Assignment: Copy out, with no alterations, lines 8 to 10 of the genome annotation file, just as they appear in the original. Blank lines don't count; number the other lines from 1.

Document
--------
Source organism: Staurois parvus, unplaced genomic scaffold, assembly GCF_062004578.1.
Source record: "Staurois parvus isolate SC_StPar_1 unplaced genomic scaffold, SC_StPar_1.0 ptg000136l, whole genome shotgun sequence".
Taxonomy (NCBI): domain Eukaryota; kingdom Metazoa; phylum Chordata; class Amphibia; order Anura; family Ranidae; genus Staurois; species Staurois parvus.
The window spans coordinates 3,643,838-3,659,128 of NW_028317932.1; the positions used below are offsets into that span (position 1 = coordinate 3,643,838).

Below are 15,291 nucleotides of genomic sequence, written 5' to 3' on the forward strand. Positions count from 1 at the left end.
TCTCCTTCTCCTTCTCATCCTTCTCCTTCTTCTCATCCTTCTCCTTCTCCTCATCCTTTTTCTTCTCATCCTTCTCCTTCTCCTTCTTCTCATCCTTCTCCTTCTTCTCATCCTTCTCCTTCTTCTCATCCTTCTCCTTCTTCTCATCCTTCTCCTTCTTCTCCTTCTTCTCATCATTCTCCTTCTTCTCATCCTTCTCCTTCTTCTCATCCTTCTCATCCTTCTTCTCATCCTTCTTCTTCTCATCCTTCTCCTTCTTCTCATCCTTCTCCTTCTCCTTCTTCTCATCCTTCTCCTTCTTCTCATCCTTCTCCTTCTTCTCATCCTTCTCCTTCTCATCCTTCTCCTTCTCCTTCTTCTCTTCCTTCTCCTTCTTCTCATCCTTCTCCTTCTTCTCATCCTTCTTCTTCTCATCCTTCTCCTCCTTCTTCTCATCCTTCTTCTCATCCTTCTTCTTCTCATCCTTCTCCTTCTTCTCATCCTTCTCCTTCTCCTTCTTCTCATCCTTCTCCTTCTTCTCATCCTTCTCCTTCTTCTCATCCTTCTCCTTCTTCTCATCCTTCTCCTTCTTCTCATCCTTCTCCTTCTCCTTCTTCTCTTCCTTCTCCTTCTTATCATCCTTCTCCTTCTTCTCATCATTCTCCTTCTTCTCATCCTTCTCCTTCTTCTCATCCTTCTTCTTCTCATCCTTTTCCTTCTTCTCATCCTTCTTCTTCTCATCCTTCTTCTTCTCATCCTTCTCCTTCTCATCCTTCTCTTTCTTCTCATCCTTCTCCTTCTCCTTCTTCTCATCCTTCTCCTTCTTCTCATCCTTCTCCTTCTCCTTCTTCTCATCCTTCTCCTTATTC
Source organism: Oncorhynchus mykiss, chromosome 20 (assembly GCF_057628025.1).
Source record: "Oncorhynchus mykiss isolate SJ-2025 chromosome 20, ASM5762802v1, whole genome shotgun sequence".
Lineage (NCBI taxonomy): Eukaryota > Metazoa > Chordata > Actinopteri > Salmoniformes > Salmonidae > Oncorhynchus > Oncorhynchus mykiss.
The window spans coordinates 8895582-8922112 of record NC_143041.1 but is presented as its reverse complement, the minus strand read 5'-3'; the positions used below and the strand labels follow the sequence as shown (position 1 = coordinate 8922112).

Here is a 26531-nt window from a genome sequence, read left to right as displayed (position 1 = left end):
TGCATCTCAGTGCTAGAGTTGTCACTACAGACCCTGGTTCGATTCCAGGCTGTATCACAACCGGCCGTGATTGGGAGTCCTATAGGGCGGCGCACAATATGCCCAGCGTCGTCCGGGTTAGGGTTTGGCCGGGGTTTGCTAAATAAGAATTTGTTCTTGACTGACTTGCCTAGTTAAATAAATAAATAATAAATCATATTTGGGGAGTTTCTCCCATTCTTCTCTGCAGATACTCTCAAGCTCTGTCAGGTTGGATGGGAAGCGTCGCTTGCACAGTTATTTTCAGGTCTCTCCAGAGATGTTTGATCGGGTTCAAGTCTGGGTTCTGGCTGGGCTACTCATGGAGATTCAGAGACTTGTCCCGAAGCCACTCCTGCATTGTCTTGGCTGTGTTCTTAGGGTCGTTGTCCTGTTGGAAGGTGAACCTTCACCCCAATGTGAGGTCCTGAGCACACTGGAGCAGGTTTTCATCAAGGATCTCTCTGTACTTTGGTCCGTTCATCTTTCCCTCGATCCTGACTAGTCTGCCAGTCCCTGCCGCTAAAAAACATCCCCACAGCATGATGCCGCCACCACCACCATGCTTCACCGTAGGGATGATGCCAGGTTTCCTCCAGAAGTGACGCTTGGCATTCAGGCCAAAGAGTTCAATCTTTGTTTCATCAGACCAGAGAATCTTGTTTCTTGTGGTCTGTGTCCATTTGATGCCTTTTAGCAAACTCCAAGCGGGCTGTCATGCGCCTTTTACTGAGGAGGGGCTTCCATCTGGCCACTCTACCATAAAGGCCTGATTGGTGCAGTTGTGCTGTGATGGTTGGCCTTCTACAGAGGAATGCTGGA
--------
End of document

Source record: "Oncorhynchus mykiss isolate SJ-2025 chromosome 20, ASM5762802v1, whole genome shotgun sequence".
Lineage (NCBI taxonomy): Eukaryota > Metazoa > Chordata > Actinopteri > Salmoniformes > Salmonidae > Oncorhynchus > Oncorhynchus mykiss.
The window spans coordinates 8895582-8922112 of record NC_143041.1 but is presented as its reverse complement, the minus strand read 5'-3'; the positions used below and the strand labels follow the sequence as shown (position 1 = coordinate 8922112).